I think you can see where this is going.  I got my first CSA delivery.  And I love it.  I think I am going to have a long, happy relationship with all this produce.

There were far too many veggies to fit in one picture, so I went with green and not green.

salad greens, collards, bok choy, leeks, napa cabbage and dino kale

navel oranges, pinova apples, red potatoes, the largest butternut squash I have ever seen, and radicchio

I used the collards for my New Year’s Day meal, and the salad greens for…a salad.  Creative, I know.  The salad went with delivery pizza during the College Football National Championship game.  Go Gators!!!

I used the napa cabbage in some more fried quinoa, along with carrots and peas.  This fried quinoa wasn’t quite as good as the first time I made it, it was a little mushy.  I think the secret might be mixing in some rice.

I was interested in grilling the bok choy.  I found some recipes online that all included a sauce, but I wasn’t up for all that extra work, so I just sprayed them with some oil and grilled plain.  It was interesting – it has potential, but I definitely wouldn’t make bok choy again this way.  The leaves got nice and crispy, but the stems were undercooked and still crunchy, which wasn’t what I was going for.  This meal was better as leftovers, reheated in the microwave and cooked through a bit more.

I’m not a big fan of radicchio, especially raw, so I was very happy that the Farm Fresh To You newsletter came with a recipe for Radicchio and Squash Pappardelle.  I adapted it to be vegan, whole grain and lower in fat.  The taste is very simple; the sweetness of the squash, bitterness of the radicchio and heartiness of the pasta play nicely together.  It would be very good topped with toasted pine nuts or vegan parmesan.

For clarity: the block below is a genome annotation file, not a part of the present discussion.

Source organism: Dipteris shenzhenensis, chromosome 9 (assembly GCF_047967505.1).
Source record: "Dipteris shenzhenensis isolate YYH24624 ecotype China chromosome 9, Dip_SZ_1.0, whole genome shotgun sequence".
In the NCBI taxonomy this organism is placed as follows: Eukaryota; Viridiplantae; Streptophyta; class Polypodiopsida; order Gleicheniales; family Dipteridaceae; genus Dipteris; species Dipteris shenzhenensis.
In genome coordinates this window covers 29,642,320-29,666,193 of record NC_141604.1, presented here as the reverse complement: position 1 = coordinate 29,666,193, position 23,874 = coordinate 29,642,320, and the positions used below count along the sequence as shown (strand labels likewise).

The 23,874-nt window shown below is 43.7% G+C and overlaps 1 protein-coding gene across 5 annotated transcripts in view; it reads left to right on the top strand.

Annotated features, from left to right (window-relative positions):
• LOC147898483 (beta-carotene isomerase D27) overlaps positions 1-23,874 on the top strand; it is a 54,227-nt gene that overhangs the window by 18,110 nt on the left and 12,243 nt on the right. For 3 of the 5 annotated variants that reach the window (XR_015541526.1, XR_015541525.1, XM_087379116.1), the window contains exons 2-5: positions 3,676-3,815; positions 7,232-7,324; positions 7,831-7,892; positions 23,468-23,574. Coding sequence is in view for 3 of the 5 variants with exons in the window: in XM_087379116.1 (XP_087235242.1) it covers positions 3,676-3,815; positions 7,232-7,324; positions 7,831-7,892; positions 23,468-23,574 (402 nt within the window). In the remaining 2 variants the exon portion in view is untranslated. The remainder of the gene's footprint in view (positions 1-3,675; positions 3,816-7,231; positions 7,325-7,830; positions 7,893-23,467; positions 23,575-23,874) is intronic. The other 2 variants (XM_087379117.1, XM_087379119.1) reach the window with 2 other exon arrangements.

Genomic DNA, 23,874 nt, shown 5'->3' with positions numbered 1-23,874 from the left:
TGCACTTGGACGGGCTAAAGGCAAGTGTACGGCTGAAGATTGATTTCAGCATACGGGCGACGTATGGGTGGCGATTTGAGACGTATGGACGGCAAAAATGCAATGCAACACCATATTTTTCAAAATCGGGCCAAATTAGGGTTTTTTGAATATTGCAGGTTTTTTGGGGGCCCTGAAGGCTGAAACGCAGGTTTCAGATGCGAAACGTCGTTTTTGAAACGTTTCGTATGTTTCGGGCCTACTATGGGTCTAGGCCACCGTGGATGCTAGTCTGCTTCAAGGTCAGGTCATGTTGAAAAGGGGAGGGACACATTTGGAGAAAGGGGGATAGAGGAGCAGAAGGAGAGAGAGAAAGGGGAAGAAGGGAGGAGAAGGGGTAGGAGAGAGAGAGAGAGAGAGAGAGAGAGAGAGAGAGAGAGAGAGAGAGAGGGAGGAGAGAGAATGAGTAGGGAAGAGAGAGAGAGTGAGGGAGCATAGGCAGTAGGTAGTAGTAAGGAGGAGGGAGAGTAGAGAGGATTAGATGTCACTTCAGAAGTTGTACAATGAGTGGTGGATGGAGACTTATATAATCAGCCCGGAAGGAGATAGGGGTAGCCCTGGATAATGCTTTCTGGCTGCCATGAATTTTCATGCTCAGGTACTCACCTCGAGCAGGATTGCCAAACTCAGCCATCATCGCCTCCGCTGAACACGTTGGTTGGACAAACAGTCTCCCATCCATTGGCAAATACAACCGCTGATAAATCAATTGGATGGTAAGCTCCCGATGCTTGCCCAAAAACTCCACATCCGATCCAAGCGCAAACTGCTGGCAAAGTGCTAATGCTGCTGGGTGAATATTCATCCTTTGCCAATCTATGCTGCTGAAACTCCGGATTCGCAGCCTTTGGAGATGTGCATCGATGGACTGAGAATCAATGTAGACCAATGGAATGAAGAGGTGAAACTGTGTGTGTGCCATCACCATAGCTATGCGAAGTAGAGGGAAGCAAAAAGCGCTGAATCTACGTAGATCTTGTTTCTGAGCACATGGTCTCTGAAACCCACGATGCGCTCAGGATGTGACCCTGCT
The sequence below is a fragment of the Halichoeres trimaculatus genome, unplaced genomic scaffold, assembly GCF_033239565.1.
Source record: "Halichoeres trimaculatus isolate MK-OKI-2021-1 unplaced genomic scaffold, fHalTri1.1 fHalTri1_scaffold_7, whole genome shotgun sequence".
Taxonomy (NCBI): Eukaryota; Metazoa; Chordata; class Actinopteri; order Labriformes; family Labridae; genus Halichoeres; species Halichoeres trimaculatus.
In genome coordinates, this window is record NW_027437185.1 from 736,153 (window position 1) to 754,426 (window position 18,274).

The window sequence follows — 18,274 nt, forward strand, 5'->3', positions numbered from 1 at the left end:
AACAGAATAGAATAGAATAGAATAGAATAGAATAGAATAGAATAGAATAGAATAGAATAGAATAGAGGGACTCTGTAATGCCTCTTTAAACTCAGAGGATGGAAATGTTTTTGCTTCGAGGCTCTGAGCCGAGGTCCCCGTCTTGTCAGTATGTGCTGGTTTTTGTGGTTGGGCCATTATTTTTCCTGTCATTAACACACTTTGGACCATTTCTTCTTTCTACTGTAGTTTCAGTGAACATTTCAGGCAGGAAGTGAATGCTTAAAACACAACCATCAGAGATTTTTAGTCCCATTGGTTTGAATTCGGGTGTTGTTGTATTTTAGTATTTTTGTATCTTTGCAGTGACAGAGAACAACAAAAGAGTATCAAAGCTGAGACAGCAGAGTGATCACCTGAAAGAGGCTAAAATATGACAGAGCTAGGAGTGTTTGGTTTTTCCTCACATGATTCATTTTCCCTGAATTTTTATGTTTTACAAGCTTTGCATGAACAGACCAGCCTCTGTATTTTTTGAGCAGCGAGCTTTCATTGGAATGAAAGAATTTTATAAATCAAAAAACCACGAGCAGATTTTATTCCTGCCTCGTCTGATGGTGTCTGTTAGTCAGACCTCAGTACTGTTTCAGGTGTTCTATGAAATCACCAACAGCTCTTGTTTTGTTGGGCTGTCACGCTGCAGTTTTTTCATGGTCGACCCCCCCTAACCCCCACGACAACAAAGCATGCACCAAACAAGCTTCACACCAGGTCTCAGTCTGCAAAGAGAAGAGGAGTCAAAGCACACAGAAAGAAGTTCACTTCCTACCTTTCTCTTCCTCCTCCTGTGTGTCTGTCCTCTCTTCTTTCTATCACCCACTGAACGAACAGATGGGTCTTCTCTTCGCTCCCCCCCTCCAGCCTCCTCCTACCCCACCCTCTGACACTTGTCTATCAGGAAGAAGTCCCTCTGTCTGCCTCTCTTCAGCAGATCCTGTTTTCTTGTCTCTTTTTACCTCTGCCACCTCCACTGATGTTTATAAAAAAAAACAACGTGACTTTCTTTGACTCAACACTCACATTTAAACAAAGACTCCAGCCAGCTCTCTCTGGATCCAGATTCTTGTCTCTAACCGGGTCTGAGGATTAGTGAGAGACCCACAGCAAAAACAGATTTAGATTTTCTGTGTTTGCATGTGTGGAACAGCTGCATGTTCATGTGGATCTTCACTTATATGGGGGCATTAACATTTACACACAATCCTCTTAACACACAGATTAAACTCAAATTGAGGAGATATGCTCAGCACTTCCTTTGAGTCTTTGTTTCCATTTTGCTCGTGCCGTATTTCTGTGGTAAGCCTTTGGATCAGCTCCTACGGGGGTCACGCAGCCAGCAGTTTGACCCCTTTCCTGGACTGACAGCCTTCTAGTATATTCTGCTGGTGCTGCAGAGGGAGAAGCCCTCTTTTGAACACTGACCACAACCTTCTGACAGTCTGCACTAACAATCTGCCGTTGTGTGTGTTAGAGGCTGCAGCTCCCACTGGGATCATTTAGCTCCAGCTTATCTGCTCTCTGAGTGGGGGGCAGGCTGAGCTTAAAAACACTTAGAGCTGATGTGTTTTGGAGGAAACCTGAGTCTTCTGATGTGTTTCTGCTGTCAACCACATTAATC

Penne with Butternut Squash & Radicchio

2 Tbs Earth Balance
2 Tbs olive oil
1 lb butternut squash, peeled and cut into 1/2-inch cubes (about 2 1/2 cups)
3/4 lb radicchio, cored and thinly sliced
1/2 tsp salt
1/2 tsp freshly ground black pepper
12 oz wholegrain penne

Melt butter and heat oil in a large, heavy skillet over medium heat.  Add squash and cook, stirring occasionally, until golden and just tender, 6 to 8 minutes.  Add radicchio, salt and pepper and cook, stirring, until wilted and just tender, about 3 minutes.

Meanwhile, cook penne according to package directions.  Reserve 1 cup cooking water, then drain pasta.  Add pasta to radicchio mixture with 1/2 cup cooking water and toss over low heat until heated through, 1 to 2 minutes.  Add more cooking water to moisten if necessary.

Serves 4 to 5.

To go along with the pasta, I made a raw kale salad.  I’ve read about this technique to “wilt” kale without cooking, and when I saw a recipe on the Bauman College website I knew I wanted to try it.  The original recipe was for a main course type dish, so I made it more simple and side dish-like.

Raw Kale Salad with Oranges & Pecans

This would be good with dried cranberries or diced apples instead of oranges, or walnuts or pepitas instead of pecans.